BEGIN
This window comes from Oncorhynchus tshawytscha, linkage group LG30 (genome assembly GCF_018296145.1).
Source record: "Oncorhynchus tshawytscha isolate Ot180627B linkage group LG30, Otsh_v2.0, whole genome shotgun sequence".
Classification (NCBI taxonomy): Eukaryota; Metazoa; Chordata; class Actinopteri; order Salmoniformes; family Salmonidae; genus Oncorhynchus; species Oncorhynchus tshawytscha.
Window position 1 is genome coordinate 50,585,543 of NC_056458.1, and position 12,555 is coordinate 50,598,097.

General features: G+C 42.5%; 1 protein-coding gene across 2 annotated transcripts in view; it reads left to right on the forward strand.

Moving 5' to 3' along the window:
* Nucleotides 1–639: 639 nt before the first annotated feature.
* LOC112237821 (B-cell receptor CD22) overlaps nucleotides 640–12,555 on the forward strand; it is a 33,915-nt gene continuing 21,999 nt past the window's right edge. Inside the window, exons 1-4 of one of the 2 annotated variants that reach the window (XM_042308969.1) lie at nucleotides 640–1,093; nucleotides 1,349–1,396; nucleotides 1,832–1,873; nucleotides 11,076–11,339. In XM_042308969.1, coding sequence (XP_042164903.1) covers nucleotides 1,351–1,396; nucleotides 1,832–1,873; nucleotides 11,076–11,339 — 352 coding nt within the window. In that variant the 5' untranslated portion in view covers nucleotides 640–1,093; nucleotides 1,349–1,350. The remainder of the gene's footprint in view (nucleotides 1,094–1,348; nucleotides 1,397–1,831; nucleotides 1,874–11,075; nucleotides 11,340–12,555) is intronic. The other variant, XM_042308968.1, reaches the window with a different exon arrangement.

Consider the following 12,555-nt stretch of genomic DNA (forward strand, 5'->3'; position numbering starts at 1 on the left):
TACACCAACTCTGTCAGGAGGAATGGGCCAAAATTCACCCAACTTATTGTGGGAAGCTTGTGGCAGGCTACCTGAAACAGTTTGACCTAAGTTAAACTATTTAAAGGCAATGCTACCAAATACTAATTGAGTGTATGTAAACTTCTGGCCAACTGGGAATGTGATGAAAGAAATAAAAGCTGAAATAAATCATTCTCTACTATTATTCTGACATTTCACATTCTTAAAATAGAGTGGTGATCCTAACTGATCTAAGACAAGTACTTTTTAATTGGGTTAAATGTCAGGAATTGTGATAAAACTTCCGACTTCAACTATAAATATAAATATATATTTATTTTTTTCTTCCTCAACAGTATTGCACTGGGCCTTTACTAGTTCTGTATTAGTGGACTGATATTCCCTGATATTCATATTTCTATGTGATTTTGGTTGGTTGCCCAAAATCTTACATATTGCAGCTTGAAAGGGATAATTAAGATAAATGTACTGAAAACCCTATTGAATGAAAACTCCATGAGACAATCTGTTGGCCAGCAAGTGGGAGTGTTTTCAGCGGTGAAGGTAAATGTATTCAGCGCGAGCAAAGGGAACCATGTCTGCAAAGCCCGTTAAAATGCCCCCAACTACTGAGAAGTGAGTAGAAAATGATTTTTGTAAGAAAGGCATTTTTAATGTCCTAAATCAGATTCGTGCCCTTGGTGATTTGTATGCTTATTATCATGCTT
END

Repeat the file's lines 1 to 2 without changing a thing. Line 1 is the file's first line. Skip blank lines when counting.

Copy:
This window comes from Oncorhynchus tshawytscha, linkage group LG30 (genome assembly GCF_018296145.1).
Source record: "Oncorhynchus tshawytscha isolate Ot180627B linkage group LG30, Otsh_v2.0, whole genome shotgun sequence".